The beginning of a new semester of school is the perfect opportunity for parents to help their children set new goals and intentions for the rest of the year. This is an especially valuable opportunity for students who have fallen behind their peers or behind their capabilities so far in the academic year. Unlike the beginning of a new year which comes on the heels of a long summer vacation, the beginning of the second semester comes after only a short break. This helps many students to maintain academic focus.
Most students begin the school year with us at St. Barnabas School, but that is not the case for our entire student body. Some students join us mid-year, others still trickle in throughout the year. Anytime a student transfers into a new school during the middle of a school year, it can be a hard transition both academically and socially.
For some families the choice is easy. They’ve already decided their children are going to either public or private school and there is very little other decision making required. But for most families, it isn’t that simple. They must weigh the cost, quality, and accessibility of their children’s education, and in our experience, those decisions often come down to the following four issues.
When you think back on your childhood education you can probably think of at least one great teacher who left an indelible impression on you as a young person. Whether you’re imagining an elementary school teacher who taught you to love reading, or a high school teacher who set you on the path that eventually became your career, most people can point to at least one educator who made their lives better.
Access to quality education is a tenet of American culture. In every town in our country, there are public schools open to any and every child. But another great thing about our education system is that families can opt into private education should they choose. The freedom to make that choice means that families can ensure their children attend the right school to meet their individual needs. For millions of families around the country, and countless within our own community, private education is a clear choice.
There are lots of great reasons that families choose to get into homeschooling and just as many reasons they may choose to get out of it. And once you’ve made the difficult decision to enter homeschooling journey how do you know what to do next? There are plenty of different schooling options from private or public school, charter schools, and even online schooling. But which option makes your child’s transition out of homeschooling the most successful?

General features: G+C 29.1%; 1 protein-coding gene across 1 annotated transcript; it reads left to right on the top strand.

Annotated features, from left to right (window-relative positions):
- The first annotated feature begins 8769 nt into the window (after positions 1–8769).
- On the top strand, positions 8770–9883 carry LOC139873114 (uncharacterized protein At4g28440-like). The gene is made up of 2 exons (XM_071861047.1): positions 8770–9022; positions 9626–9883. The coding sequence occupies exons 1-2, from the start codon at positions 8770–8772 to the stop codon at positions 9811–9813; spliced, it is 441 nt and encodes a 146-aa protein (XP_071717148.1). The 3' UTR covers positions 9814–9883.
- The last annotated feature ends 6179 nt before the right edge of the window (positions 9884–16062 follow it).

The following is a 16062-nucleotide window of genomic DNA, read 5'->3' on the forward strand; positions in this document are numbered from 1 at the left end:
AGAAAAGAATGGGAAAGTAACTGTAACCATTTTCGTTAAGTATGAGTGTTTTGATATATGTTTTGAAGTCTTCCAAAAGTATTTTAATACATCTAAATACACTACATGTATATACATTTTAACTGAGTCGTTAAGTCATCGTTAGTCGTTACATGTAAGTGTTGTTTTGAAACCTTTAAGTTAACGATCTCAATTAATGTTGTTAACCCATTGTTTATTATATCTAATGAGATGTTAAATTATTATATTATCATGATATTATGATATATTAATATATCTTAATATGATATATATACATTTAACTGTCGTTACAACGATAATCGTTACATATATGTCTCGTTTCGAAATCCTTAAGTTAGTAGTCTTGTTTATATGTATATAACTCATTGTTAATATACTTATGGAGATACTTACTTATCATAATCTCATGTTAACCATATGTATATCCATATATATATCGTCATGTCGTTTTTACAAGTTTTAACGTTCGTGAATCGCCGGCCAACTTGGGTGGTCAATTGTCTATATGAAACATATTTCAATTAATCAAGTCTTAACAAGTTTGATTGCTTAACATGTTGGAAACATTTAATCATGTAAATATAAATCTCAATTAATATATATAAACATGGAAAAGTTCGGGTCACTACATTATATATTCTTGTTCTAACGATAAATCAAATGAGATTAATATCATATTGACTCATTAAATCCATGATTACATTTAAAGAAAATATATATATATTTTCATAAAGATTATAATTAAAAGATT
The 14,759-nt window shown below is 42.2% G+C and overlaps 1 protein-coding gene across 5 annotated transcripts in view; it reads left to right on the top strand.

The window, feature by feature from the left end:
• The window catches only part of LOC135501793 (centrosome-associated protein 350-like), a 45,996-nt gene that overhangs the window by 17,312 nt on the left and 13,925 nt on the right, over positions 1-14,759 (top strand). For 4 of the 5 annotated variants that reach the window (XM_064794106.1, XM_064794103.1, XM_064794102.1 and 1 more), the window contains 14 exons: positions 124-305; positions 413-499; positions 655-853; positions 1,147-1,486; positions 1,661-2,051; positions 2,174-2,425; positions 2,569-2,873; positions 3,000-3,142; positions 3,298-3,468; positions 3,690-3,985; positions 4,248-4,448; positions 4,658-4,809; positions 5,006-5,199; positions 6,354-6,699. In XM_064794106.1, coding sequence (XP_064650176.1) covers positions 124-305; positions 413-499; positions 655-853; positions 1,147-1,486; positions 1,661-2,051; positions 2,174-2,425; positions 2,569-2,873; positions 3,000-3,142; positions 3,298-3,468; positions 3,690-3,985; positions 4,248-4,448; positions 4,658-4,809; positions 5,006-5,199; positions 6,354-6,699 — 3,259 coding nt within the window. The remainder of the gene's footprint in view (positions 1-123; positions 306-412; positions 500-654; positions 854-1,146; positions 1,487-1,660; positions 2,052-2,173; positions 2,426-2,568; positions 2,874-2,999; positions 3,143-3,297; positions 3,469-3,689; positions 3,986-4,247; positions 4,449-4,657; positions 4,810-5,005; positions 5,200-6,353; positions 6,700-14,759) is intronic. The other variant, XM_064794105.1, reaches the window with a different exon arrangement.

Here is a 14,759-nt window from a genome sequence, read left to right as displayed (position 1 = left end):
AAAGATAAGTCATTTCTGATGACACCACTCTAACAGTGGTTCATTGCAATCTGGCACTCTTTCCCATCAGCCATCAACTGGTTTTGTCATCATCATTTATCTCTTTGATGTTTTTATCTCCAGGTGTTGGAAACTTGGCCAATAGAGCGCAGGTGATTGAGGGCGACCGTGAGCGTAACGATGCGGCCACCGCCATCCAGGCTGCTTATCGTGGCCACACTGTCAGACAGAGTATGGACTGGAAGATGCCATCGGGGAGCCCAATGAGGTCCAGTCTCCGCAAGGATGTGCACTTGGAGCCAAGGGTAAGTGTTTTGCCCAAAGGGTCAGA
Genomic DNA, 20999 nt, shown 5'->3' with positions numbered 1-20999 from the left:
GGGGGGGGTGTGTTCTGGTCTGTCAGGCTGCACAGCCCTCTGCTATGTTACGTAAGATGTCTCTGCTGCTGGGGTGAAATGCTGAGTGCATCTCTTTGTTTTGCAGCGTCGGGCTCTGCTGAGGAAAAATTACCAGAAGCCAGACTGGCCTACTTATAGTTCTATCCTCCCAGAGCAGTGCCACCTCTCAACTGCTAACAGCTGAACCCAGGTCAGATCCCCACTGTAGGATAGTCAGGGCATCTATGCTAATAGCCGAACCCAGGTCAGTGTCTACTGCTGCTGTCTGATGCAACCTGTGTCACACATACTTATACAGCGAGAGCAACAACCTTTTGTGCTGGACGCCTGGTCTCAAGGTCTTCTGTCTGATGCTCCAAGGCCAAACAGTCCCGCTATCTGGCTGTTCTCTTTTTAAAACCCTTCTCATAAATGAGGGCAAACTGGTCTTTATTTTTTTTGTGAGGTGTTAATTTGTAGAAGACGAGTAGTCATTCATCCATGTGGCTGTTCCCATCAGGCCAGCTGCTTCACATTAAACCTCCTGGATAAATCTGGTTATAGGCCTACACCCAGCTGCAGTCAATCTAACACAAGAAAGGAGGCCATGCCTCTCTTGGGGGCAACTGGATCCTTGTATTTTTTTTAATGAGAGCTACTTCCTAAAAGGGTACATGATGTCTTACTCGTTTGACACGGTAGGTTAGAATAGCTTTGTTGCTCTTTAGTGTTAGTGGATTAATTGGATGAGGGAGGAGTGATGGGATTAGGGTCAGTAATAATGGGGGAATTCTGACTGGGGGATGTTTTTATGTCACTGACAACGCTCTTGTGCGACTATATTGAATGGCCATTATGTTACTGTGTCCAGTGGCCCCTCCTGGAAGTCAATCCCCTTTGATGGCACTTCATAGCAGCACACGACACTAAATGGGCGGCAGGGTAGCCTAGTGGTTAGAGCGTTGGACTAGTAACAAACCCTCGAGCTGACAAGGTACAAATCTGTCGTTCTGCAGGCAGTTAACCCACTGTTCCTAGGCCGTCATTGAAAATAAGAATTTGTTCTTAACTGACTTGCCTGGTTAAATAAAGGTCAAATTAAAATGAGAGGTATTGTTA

A high-quality education is a vitally important factor in your children's future success. According to the Bureau of Labor Statistics, the more education one has the higher their earning potential is in adulthood. Those are powerful statistics, and one of the many reasons that we promote the value of education. But private education likes to take this a step further. We’re not only interested in creating smart, successful adults, but in guiding our students to become responsible citizens.
Eventually, many parents come to the conclusion that switching their kids to private school is the right decision, but when is the best time to make the move? In many cases, you’ve made the choice from early on in their education and your student is able to ease right through beginning at kindergarten and on through the eighth grade. But, not all families come to private education in that manner.
The United States has a long-standing commitment to providing public education to students no matter their income or social status. But even in a world where free education is available to all, many families still choose to pay to enroll their children in private education. Sometimes parents make that choice to honor tradition or to gain them access to a perceived elite group, but most parents choose private schools because of the quality of education provided. Data shows that students from all socioeconomic strata who attend private schools fare better in college and are more likely to earn a four-year degree.